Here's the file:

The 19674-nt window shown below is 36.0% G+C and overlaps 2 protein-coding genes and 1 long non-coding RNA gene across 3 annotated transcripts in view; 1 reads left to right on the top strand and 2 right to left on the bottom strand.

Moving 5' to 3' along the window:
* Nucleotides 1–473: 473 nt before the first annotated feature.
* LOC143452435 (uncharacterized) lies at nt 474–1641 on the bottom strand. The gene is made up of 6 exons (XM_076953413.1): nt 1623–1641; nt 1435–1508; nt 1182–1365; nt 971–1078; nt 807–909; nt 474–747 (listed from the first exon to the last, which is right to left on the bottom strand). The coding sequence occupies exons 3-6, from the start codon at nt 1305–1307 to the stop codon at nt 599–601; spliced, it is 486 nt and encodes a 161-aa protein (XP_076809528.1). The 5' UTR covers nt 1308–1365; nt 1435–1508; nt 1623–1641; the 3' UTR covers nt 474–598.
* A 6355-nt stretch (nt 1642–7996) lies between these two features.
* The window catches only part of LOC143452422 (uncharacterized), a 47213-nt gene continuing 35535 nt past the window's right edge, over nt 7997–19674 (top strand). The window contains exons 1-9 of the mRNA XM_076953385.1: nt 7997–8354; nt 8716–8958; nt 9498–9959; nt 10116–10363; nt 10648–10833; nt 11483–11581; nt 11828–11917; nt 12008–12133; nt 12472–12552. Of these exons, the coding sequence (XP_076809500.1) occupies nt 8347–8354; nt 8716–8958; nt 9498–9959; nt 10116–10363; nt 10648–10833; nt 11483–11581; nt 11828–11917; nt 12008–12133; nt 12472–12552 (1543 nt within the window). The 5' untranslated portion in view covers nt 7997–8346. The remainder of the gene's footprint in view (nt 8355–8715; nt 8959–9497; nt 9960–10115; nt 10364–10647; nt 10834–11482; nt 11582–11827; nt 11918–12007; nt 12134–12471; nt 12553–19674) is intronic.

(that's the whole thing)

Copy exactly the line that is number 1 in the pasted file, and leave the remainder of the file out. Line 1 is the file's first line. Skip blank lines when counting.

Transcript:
The 19674-nt window shown below is 36.0% G+C and overlaps 2 protein-coding genes and 1 long non-coding RNA gene across 3 annotated transcripts in view; 1 reads left to right on the top strand and 2 right to left on the bottom strand.